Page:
Chapter 21. 64-Bit Malware
- x64 or x86-64 (previously known as EM64T) is the most popular implementation of 64-bit code on Windows (Intel).
- Other implementations include AMD64 which was one of the first 64-bit code implementations on Windows (AMD).
- The vast majority of currently supported Windows versions are available in 32-bit and 64-bit versions.
- 64-bit operating systems support both 64-bit and 32-bit programs.
- Not all debugging, decompiling, or disassembling tools will support 64-bit programs.
Reasons for Compiling 64-bit Malware:
- 32-bit code cannot be run inside 64-bit applications or vice versa.
- Any kernel drivers or kernel code must be compiled for the same type of OS it is running under (e.g. 32-bit OS needs to be compiled as 32-bit, 64-bit OS needs to be compiled as 64-bit).
- Any plug-ins, shared libraries, injected DLLs or other code which is running within a process needs to be the same as the process it is running within. For example an executable compiled as 64-bit will require 64-bit code to properly run within it.
- Further to the above, this extends to shellcode which may be used. The shellcode needs to be written specifically for the same process it is intended to be run within (32-bit for 32-bit, 64-bit for 64-bit).
Differences in x64 Architecture:
In x64 Architectures the following differences apply when compared to x86:
- General purpose registers have grown in size and have had the first character ‘E’ replaced with ‘R’, with the 32-bit registers still being available. For example RBX is the 64-bit version of EBX.
- All pointers and addresses are 64-bits.
- RDI, RSI, RBP, and RSP general purpose registers now have byte support by adding ‘L’ to allow the lowest 8-bits. For example if we are discussing ‘RDI’, DIL accesses the lowest 8-bits, DI accesses the lowest 16-bits, EDI accesses the lowest 32-bits, and RDI accesses the full 64-bits.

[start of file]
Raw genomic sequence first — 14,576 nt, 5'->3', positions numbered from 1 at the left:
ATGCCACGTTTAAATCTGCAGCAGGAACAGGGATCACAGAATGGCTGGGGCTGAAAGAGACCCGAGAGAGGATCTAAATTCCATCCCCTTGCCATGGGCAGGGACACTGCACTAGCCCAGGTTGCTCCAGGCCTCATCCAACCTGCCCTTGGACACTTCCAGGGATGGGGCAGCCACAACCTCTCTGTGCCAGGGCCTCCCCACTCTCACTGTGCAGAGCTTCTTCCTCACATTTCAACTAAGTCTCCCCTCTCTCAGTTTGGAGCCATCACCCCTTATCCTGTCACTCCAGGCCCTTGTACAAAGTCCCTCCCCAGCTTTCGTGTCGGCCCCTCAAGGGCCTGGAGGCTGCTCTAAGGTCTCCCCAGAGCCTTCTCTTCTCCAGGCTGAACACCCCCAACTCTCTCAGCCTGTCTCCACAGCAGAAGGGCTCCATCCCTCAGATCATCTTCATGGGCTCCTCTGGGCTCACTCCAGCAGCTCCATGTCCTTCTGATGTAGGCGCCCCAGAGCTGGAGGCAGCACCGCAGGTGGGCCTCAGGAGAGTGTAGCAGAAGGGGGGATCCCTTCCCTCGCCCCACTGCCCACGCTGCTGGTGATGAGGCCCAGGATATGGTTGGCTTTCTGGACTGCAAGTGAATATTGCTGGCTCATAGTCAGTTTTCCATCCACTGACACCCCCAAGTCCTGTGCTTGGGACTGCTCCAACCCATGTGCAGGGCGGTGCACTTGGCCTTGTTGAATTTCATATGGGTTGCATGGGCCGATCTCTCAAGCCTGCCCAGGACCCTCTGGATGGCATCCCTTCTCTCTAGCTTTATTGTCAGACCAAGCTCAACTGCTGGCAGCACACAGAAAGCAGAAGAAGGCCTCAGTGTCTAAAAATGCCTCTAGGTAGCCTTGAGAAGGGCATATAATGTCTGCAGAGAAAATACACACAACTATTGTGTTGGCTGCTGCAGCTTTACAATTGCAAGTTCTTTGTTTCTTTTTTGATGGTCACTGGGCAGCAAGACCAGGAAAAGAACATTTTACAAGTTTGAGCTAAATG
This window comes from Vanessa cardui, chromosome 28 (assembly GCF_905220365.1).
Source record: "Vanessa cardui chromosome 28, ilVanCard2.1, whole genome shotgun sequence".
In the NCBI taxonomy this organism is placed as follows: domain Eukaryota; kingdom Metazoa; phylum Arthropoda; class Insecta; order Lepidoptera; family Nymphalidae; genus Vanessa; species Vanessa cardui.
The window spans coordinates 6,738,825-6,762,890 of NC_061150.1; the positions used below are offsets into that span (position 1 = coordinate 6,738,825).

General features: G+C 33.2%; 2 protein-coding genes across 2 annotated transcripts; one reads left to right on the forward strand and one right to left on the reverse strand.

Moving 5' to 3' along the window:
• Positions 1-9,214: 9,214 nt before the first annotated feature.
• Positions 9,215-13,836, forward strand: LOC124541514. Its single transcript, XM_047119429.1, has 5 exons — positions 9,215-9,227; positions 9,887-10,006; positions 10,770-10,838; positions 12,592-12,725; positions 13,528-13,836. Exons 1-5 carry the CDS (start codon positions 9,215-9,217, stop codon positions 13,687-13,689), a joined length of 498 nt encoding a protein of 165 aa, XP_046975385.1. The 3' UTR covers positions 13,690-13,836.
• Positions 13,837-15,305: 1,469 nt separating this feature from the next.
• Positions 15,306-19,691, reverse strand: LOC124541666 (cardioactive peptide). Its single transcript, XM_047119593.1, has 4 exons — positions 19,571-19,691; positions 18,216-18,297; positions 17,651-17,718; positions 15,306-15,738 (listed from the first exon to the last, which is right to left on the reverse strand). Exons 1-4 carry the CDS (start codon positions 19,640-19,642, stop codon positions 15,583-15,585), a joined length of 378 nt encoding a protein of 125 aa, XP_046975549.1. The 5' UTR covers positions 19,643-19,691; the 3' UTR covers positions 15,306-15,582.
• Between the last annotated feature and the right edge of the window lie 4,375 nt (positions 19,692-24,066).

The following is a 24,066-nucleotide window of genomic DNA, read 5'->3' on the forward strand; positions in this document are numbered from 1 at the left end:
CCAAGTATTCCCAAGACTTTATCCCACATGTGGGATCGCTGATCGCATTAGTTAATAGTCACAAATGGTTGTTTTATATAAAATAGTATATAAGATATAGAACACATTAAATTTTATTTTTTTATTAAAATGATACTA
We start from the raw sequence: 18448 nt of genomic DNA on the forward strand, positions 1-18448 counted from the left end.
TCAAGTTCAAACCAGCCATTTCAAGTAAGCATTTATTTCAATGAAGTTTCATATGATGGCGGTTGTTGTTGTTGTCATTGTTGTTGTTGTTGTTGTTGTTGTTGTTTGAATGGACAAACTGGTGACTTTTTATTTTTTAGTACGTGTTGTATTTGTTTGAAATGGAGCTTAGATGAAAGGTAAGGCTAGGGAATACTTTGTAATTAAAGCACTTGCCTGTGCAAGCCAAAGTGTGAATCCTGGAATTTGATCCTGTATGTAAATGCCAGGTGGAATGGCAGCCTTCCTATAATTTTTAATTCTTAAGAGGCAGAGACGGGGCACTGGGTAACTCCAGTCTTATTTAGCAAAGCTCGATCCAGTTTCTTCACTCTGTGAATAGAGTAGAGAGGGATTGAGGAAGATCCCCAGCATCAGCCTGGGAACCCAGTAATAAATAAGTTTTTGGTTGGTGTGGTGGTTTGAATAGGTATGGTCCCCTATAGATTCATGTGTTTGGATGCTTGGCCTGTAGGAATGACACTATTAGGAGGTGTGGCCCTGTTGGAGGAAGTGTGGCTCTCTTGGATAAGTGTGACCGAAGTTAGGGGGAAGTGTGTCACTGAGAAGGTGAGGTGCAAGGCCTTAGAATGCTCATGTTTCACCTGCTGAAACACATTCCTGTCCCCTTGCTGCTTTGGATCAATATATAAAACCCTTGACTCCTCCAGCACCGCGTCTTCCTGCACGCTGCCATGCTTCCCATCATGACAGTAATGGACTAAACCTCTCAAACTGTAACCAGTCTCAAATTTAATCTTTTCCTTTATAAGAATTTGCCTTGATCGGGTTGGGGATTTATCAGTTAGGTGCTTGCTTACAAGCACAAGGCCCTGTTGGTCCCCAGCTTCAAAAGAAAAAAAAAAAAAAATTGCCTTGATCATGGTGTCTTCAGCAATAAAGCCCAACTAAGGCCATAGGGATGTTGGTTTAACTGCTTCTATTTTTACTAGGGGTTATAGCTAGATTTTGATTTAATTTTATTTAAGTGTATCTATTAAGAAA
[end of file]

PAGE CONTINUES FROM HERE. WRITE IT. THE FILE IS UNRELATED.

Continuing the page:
- Special purpose registers such as the Instruction Pointer have been renamed similar to general purpose registers. For example RIP is the 64-bit instruction pointer which used to be EIP on a 32-bit system.
- There’s twice as many general purpose registers. These are labeled R8 to R15 (QWORD). 32-bit versions can be accessed as R8D to R15D (DWORD). 16-bit versions can be accessed as R8W to R15W (WORD). 8-bit versions can be accessed as R8L to R15L.
- More registers can be found by revisiting Chapter 4 (A Crash Course in x86 Disassembly).
- 64-bit code supports RIP-relative addressing or Instruction pointer-relative addressing. This means data can be accessed based on an offset from the current instruction pointer, whereas in 32-bit it requires absolute addressing if it is not data at an offset to a register.
- This is most applicable to Position-Independent Code (PIC) and shellcode discussed in earlier chapters.
- This may not appear different in something such as IDA (as the disassembler has done the work of automatically resolving this) but it is shown when examining raw opcodes used. The raw opcode doesn’t contain the address specified, but rather an offset to the current instruction pointer.
Differences in the x64 Calling Convention and Stack:
Note: These general rules apply to anything a compiler has generated. There may be cases where these aren’t followed if hand-crafted assembly has been used.
- 64-bit calling process is similar to ‘fastcall’ mentioned in Chapter 6. The first 4 parameters of any given call are passed in RCX, RDX, R8, and R9 registers with additional ones stored on the stack.
- In 32-bit pop/push instructions can be used to allocate space on the stack at any time during a function. In 64-bit, functions cannot allocate space on the stack in the middle of their function. Put simply, the stack only grows at the start of the function and stays the same throughout the entire function.
- 64-bit exception handlers require this to be followed. Not following this can cause a crash if an exception occurs.
- There’s no easy way to tell if a register was populated before a function for the purpose of it being passed to the function, or for another reason.
Leaf and Nonleaf Functions:
- 64-bit stack has leaf and nonleaf functions.
- A function which calls another function is called a nonleaf function (sometimes called a frame function).
- All other functions are leaf functions.
- Nonleaf functions need to allocate 0x20 bytes of space on the stack whenever a function is called as this is used to store RCX, RDX, R8, and R9 in that space if required.
- If more than 0x20 is allocated we know there are local stack variables in play.
Prologue and Epilogue 64-bit Code:
- Windows 64-bit assembly code has a ‘prologue’ and ‘epilogue’ at the beginning and end of a function respectively.
- Any ‘mov’ instructions at the start of a ‘prologue’ are storing parameters passed to the function.
64-bit Exception Handling: